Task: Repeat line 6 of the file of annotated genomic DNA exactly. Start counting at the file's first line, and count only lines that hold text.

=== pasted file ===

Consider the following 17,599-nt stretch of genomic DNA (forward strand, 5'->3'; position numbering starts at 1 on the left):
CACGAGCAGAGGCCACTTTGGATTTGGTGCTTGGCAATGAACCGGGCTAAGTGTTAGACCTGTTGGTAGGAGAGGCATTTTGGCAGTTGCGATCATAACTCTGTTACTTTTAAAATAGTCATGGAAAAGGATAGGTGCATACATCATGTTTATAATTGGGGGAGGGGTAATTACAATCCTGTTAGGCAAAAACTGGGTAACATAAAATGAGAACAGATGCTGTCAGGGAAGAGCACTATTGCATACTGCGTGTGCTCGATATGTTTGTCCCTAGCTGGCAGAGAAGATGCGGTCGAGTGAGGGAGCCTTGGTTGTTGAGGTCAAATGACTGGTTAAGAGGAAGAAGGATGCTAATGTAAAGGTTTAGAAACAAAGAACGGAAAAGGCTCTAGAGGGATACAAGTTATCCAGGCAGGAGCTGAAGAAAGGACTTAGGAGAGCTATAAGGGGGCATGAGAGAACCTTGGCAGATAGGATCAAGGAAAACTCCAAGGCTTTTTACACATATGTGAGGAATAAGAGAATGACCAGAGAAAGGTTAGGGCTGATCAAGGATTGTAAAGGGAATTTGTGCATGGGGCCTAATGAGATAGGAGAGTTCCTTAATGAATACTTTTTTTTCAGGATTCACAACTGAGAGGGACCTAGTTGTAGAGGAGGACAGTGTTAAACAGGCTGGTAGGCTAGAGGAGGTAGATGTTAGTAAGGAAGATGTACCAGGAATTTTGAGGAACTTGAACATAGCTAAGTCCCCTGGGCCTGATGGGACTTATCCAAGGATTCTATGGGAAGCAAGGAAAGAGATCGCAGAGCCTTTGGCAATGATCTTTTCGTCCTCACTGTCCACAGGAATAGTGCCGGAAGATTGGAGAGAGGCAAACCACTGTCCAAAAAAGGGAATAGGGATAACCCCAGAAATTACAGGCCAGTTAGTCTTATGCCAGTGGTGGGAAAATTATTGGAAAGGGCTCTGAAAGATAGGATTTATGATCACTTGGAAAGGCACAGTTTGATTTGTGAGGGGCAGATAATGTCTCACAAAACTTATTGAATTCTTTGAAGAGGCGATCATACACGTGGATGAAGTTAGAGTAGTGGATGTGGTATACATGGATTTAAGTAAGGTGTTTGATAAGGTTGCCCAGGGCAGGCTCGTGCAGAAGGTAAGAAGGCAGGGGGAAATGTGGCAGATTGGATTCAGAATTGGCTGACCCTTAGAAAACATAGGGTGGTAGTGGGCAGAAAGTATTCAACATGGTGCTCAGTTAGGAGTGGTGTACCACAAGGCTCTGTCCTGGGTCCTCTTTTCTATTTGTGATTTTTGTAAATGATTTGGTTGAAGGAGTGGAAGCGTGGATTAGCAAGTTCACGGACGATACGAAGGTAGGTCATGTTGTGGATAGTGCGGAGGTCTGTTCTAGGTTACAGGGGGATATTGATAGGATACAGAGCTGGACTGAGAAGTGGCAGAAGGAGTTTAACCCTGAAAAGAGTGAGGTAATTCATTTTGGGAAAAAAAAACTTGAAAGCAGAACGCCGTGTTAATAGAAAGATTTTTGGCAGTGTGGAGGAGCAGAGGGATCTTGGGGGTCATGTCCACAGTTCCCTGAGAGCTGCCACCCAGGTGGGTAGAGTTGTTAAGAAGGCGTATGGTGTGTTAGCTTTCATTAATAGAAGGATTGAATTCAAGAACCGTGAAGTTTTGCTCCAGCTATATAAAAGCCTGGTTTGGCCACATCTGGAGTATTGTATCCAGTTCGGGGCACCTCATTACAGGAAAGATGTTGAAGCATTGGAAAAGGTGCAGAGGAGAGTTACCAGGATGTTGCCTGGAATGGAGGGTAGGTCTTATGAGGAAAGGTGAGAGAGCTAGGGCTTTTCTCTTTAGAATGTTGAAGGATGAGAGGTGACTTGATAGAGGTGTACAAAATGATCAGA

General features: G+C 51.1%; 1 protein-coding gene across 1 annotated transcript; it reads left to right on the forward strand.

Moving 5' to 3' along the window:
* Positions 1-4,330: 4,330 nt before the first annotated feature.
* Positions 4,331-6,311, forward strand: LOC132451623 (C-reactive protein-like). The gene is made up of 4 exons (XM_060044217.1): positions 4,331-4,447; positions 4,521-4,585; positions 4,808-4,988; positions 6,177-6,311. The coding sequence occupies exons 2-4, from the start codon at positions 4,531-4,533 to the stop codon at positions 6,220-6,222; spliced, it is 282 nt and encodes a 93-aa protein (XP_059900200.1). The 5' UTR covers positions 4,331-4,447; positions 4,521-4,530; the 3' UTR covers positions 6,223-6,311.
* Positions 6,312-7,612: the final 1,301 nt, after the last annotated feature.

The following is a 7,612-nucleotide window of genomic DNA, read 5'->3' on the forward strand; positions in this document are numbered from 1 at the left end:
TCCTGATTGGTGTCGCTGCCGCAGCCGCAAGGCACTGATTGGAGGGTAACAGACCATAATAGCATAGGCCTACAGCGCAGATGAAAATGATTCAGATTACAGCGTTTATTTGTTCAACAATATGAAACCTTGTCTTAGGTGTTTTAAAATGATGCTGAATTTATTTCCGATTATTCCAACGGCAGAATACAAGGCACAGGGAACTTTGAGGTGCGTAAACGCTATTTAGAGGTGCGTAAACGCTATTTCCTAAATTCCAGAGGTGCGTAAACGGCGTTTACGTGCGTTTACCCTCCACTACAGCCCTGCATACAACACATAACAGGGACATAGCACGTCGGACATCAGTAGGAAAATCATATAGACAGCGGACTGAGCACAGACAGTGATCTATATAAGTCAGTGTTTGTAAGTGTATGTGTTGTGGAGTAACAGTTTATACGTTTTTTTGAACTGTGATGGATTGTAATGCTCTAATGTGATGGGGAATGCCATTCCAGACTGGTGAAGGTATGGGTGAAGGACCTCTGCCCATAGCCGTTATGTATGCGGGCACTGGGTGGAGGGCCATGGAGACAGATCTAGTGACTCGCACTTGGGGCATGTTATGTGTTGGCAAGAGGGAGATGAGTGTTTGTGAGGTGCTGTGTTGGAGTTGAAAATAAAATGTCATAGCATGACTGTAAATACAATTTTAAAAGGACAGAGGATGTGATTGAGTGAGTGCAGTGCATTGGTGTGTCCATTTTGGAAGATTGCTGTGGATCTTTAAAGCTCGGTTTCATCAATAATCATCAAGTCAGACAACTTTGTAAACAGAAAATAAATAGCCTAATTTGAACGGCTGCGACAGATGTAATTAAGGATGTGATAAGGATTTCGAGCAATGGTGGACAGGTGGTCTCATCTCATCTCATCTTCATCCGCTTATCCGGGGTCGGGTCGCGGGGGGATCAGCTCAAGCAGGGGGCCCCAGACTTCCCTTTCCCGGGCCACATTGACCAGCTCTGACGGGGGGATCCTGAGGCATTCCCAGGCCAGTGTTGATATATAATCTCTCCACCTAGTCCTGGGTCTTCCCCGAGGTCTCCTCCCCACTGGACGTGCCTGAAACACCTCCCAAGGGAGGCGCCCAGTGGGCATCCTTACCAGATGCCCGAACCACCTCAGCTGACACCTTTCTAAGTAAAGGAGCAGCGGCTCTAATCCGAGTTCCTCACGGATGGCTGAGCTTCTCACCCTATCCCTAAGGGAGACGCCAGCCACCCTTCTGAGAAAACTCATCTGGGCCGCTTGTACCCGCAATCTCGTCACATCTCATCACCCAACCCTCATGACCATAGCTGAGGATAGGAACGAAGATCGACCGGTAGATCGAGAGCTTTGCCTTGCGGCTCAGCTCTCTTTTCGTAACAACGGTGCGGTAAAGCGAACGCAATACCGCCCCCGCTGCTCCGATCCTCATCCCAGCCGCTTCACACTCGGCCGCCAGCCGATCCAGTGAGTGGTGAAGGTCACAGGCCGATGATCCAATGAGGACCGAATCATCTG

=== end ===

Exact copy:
* Positions 4,331-6,311, forward strand: LOC132451623 (C-reactive protein-like). The gene is made up of 4 exons (XM_060044217.1): positions 4,331-4,447; positions 4,521-4,585; positions 4,808-4,988; positions 6,177-6,311. The coding sequence occupies exons 2-4, from the start codon at positions 4,531-4,533 to the stop codon at positions 6,220-6,222; spliced, it is 282 nt and encodes a 93-aa protein (XP_059900200.1). The 5' UTR covers positions 4,331-4,447; positions 4,521-4,530; the 3' UTR covers positions 6,223-6,311.